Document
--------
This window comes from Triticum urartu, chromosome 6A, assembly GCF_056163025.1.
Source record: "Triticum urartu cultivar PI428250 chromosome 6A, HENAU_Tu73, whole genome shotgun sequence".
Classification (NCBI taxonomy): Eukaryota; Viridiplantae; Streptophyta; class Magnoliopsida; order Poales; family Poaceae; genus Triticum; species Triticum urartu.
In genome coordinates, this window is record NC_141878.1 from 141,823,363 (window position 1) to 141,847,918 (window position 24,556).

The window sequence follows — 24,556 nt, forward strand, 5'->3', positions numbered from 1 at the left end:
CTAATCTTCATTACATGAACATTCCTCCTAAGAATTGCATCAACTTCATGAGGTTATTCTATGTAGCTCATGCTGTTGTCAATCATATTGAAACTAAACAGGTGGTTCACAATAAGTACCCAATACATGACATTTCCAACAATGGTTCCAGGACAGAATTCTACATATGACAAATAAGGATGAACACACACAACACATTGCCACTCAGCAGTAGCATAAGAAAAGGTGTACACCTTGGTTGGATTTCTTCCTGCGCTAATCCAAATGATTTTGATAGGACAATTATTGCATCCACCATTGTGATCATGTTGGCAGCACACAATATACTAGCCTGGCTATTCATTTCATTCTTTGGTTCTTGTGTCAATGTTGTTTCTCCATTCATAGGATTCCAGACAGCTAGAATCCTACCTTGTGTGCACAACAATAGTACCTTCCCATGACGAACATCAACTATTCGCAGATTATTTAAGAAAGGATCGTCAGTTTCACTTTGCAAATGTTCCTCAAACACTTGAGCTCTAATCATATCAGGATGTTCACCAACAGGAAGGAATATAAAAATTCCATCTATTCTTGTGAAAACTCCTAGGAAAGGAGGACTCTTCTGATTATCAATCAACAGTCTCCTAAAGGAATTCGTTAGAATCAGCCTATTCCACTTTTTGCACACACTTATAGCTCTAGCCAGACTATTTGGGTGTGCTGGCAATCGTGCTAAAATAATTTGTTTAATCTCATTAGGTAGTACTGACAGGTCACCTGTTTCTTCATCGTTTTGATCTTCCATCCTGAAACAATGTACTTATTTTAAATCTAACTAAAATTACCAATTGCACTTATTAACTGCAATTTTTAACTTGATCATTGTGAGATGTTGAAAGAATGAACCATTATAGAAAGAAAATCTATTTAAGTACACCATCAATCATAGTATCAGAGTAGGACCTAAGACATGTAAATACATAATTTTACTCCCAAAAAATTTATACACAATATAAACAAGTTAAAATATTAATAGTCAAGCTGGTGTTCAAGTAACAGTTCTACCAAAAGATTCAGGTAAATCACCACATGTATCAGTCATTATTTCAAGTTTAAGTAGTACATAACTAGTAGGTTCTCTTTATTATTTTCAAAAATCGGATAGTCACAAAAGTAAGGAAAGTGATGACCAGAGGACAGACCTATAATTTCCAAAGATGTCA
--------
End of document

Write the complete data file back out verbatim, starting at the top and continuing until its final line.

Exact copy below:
This window comes from Triticum urartu, chromosome 6A, assembly GCF_056163025.1.
Source record: "Triticum urartu cultivar PI428250 chromosome 6A, HENAU_Tu73, whole genome shotgun sequence".
Classification (NCBI taxonomy): Eukaryota; Viridiplantae; Streptophyta; class Magnoliopsida; order Poales; family Poaceae; genus Triticum; species Triticum urartu.
In genome coordinates, this window is record NC_141878.1 from 141,823,363 (window position 1) to 141,847,918 (window position 24,556).

The window sequence follows — 24,556 nt, forward strand, 5'->3', positions numbered from 1 at the left end:
CTAATCTTCATTACATGAACATTCCTCCTAAGAATTGCATCAACTTCATGAGGTTATTCTATGTAGCTCATGCTGTTGTCAATCATATTGAAACTAAACAGGTGGTTCACAATAAGTACCCAATACATGACATTTCCAACAATGGTTCCAGGACAGAATTCTACATATGACAAATAAGGATGAACACACACAACACATTGCCACTCAGCAGTAGCATAAGAAAAGGTGTACACCTTGGTTGGATTTCTTCCTGCGCTAATCCAAATGATTTTGATAGGACAATTATTGCATCCACCATTGTGATCATGTTGGCAGCACACAATATACTAGCCTGGCTATTCATTTCATTCTTTGGTTCTTGTGTCAATGTTGTTTCTCCATTCATAGGATTCCAGACAGCTAGAATCCTACCTTGTGTGCACAACAATAGTACCTTCCCATGACGAACATCAACTATTCGCAGATTATTTAAGAAAGGATCGTCAGTTTCACTTTGCAAATGTTCCTCAAACACTTGAGCTCTAATCATATCAGGATGTTCACCAACAGGAAGGAATATAAAAATTCCATCTATTCTTGTGAAAACTCCTAGGAAAGGAGGACTCTTCTGATTATCAATCAACAGTCTCCTAAAGGAATTCGTTAGAATCAGCCTATTCCACTTTTTGCACACACTTATAGCTCTAGCCAGACTATTTGGGTGTGCTGGCAATCGTGCTAAAATAATTTGTTTAATCTCATTAGGTAGTACTGACAGGTCACCTGTTTCTTCATCGTTTTGATCTTCCATCCTGAAACAATGTACTTATTTTAAATCTAACTAAAATTACCAATTGCACTTATTAACTGCAATTTTTAACTTGATCATTGTGAGATGTTGAAAGAATGAACCATTATAGAAAGAAAATCTATTTAAGTACACCATCAATCATAGTATCAGAGTAGGACCTAAGACATGTAAATACATAATTTTACTCCCAAAAAATTTATACACAATATAAACAAGTTAAAATATTAATAGTCAAGCTGGTGTTCAAGTAACAGTTCTACCAAAAGATTCAGGTAAATCACCACATGTATCAGTCATTATTTCAAGTTTAAGTAGTACATAACTAGTAGGTTCTCTTTATTATTTTCAAAAATCGGATAGTCACAAAAGTAAGGAAAGTGATGACCAGAGGACAGACCTATAATTTCCAAAGATGTCA